Taking the Lead Against Workplace Bullying

May 2014

Who is the most likely target for bullying in the workplace? Unlike the weaker, outcast kids who get picked on by schoolyard bullies, it’s often the most competent and well-liked workers who get singled out by workplace bullies. Less surprising for UNAC/UHCP members: health care is one of two settings, along with education, where bullying is most prevalent. Most of us have probably seen or experienced it, whether from management, member-to-member or patient families. It can be devastating to the health and careers of targets. These are all reasons that UNAC/UHCP has stepped up to lead on this issue.

A team of UNAC/UHCP state officers, staff, affiliate officers, stewards and contract specialists received three days of training in February. In the coming months the group will continue to meet, with the goal of becoming an anti-bullying resource team for the union. The training came from Dr. Gary Namie, whose wife Dr. Ruth Namie was targeted in 1996 while she was employed as a Kaiser social worker in Northern California. The couple founded the Workplace Bullying Institute to fill a resource and research vacuum in the United States and to spearhead legislation against workplace bullying. Every other Western industrialized democracy besides the US has passed such laws.

As Union activists, we’re specially qualified to tackle workplace bullies. Often, targets become isolated. Fearful co-workers distance themselves or even join in. But we know the power of solidarity. We’re used to acting collectively against unjust conditions to protect ourselves and our patients. Already members of the team have been able to put the training to work. When nurses at one affiliate learned a nurse they were training in their unit had more seniority, they tried to bully her into failure. Their Staff Rep intervened. He appealed to their solidarity and fairness to turn it around. Another team member helped SPNN nurses demoralized by a bully supervisor when he explained that their strength and competency had made them a target. A hostile work environment grievance got the supervisor reassigned. Workplace bullying is a widespread and difficult issue, and it won’t be conquered overnight, but UNAC/UHCP is committed to taking it on. We’ve also joined with other unions to fight workplace violence against health care workers. A UNAC/UHCP team traveled to Sacramento recently to testify to Cal/OSHA in support of an initiative called the California Safe Standard.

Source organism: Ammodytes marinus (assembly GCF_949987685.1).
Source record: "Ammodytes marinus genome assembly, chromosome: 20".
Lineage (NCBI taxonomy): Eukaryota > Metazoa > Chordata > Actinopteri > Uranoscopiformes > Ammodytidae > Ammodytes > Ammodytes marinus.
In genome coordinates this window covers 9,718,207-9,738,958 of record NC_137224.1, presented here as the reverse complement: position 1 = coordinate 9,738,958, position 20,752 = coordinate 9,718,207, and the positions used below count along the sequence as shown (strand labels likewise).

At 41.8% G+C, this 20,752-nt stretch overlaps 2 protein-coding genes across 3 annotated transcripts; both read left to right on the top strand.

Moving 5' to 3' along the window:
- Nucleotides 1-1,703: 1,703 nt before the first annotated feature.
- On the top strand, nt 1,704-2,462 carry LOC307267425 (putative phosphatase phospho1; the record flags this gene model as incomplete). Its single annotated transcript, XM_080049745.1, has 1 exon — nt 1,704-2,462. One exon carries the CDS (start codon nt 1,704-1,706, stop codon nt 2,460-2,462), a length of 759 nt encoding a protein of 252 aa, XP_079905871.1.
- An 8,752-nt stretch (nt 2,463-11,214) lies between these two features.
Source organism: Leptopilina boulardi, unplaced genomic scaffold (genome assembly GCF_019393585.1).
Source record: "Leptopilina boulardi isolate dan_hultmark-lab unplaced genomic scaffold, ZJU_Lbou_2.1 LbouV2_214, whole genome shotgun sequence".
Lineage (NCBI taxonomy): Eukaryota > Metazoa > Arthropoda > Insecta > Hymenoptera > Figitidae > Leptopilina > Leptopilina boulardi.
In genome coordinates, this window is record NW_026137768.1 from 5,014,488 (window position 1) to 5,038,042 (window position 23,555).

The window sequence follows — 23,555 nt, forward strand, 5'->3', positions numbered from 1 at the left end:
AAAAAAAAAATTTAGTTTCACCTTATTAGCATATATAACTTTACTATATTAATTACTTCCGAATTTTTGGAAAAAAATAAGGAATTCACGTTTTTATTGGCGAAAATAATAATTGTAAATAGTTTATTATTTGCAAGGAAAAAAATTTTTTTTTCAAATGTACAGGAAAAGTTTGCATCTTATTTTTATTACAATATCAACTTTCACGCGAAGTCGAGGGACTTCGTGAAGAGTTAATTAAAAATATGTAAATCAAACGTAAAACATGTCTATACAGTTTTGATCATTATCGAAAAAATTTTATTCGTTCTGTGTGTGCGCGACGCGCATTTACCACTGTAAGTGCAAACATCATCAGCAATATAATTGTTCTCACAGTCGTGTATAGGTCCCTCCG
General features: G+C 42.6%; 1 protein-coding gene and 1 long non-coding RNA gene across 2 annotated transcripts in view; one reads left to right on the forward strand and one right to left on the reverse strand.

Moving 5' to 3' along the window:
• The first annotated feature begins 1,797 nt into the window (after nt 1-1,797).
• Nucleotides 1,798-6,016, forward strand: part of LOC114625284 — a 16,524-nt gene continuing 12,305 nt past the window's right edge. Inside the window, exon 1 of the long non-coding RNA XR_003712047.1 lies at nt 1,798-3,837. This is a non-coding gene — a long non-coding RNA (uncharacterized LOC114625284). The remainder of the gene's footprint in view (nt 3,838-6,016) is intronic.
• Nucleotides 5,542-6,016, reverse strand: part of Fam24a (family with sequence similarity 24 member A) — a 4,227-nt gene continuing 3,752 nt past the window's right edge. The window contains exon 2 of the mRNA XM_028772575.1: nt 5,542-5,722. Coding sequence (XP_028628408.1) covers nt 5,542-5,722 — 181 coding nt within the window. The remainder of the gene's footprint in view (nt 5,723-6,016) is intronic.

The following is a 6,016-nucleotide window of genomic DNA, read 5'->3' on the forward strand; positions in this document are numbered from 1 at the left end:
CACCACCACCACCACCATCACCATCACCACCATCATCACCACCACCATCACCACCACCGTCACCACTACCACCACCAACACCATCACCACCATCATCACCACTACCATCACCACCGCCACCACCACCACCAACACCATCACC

To learn more: workplacebullying.org and safecarestandard.org.